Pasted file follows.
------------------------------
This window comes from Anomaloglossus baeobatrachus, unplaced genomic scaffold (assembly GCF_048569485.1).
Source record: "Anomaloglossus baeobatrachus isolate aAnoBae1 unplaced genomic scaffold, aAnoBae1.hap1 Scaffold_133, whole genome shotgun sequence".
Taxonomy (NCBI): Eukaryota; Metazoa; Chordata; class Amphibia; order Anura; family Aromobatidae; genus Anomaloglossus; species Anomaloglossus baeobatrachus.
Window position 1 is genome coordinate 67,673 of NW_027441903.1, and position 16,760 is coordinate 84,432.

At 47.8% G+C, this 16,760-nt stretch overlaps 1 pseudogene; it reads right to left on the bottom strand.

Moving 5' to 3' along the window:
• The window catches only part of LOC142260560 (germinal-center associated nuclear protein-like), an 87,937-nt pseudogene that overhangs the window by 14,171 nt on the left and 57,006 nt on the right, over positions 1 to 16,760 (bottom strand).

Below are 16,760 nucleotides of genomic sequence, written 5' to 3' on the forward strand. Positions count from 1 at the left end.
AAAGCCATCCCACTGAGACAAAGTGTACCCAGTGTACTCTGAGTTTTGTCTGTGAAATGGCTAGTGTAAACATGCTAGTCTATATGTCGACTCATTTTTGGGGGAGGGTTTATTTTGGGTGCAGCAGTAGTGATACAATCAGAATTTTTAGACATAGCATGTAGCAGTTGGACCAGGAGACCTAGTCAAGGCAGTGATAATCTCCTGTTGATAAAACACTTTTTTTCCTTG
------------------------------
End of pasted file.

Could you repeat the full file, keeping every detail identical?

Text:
This window comes from Anomaloglossus baeobatrachus, unplaced genomic scaffold (assembly GCF_048569485.1).
Source record: "Anomaloglossus baeobatrachus isolate aAnoBae1 unplaced genomic scaffold, aAnoBae1.hap1 Scaffold_133, whole genome shotgun sequence".
Taxonomy (NCBI): Eukaryota; Metazoa; Chordata; class Amphibia; order Anura; family Aromobatidae; genus Anomaloglossus; species Anomaloglossus baeobatrachus.
Window position 1 is genome coordinate 67,673 of NW_027441903.1, and position 16,760 is coordinate 84,432.

At 47.8% G+C, this 16,760-nt stretch overlaps 1 pseudogene; it reads right to left on the bottom strand.

Moving 5' to 3' along the window:
• The window catches only part of LOC142260560 (germinal-center associated nuclear protein-like), an 87,937-nt pseudogene that overhangs the window by 14,171 nt on the left and 57,006 nt on the right, over positions 1 to 16,760 (bottom strand).

Below are 16,760 nucleotides of genomic sequence, written 5' to 3' on the forward strand. Positions count from 1 at the left end.
AAAGCCATCCCACTGAGACAAAGTGTACCCAGTGTACTCTGAGTTTTGTCTGTGAAATGGCTAGTGTAAACATGCTAGTCTATATGTCGACTCATTTTTGGGGGAGGGTTTATTTTGGGTGCAGCAGTAGTGATACAATCAGAATTTTTAGACATAGCATGTAGCAGTTGGACCAGGAGACCTAGTCAAGGCAGTGATAATCTCCTGTTGATAAAACACTTTTTTTCCTTG